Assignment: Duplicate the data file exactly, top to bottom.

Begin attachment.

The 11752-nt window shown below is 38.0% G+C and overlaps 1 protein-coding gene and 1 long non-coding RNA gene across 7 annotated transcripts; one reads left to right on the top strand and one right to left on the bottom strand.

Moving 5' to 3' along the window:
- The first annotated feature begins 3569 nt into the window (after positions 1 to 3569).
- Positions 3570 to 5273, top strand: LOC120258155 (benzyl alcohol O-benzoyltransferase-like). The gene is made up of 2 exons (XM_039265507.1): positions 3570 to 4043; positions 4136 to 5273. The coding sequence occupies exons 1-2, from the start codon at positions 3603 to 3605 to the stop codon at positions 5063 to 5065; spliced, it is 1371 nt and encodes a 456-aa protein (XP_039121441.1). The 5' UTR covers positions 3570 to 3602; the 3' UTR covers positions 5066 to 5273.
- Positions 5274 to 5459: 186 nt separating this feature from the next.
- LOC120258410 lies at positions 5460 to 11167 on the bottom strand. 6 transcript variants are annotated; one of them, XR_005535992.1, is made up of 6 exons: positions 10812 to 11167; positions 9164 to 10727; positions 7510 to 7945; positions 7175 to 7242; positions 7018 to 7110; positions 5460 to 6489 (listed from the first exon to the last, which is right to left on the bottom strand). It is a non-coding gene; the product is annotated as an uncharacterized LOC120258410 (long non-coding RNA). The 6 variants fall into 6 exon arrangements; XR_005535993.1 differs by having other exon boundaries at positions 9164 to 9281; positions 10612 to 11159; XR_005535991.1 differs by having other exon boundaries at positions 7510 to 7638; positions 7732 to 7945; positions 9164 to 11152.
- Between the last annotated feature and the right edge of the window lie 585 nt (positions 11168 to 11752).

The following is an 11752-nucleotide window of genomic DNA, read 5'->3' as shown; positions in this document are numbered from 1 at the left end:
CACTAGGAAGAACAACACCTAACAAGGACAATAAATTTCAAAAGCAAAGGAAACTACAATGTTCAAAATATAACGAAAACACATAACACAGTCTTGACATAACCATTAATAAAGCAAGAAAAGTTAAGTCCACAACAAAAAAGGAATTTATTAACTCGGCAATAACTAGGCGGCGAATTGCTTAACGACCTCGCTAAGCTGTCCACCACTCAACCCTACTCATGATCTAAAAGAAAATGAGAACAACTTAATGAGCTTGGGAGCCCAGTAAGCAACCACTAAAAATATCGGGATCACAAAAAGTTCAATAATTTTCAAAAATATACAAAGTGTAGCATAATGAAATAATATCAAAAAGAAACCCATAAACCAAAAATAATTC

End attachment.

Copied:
The 11752-nt window shown below is 38.0% G+C and overlaps 1 protein-coding gene and 1 long non-coding RNA gene across 7 annotated transcripts; one reads left to right on the top strand and one right to left on the bottom strand.

Moving 5' to 3' along the window:
- The first annotated feature begins 3569 nt into the window (after positions 1 to 3569).
- Positions 3570 to 5273, top strand: LOC120258155 (benzyl alcohol O-benzoyltransferase-like). The gene is made up of 2 exons (XM_039265507.1): positions 3570 to 4043; positions 4136 to 5273. The coding sequence occupies exons 1-2, from the start codon at positions 3603 to 3605 to the stop codon at positions 5063 to 5065; spliced, it is 1371 nt and encodes a 456-aa protein (XP_039121441.1). The 5' UTR covers positions 3570 to 3602; the 3' UTR covers positions 5066 to 5273.
- Positions 5274 to 5459: 186 nt separating this feature from the next.
- LOC120258410 lies at positions 5460 to 11167 on the bottom strand. 6 transcript variants are annotated; one of them, XR_005535992.1, is made up of 6 exons: positions 10812 to 11167; positions 9164 to 10727; positions 7510 to 7945; positions 7175 to 7242; positions 7018 to 7110; positions 5460 to 6489 (listed from the first exon to the last, which is right to left on the bottom strand). It is a non-coding gene; the product is annotated as an uncharacterized LOC120258410 (long non-coding RNA). The 6 variants fall into 6 exon arrangements; XR_005535993.1 differs by having other exon boundaries at positions 9164 to 9281; positions 10612 to 11159; XR_005535991.1 differs by having other exon boundaries at positions 7510 to 7638; positions 7732 to 7945; positions 9164 to 11152.
- Between the last annotated feature and the right edge of the window lie 585 nt (positions 11168 to 11752).

The following is an 11752-nucleotide window of genomic DNA, read 5'->3' as shown; positions in this document are numbered from 1 at the left end:
CACTAGGAAGAACAACACCTAACAAGGACAATAAATTTCAAAAGCAAAGGAAACTACAATGTTCAAAATATAACGAAAACACATAACACAGTCTTGACATAACCATTAATAAAGCAAGAAAAGTTAAGTCCACAACAAAAAAGGAATTTATTAACTCGGCAATAACTAGGCGGCGAATTGCTTAACGACCTCGCTAAGCTGTCCACCACTCAACCCTACTCATGATCTAAAAGAAAATGAGAACAACTTAATGAGCTTGGGAGCCCAGTAAGCAACCACTAAAAATATCGGGATCACAAAAAGTTCAATAATTTTCAAAAATATACAAAGTGTAGCATAATGAAATAATATCAAAAAGAAACCCATAAACCAAAAATAATTC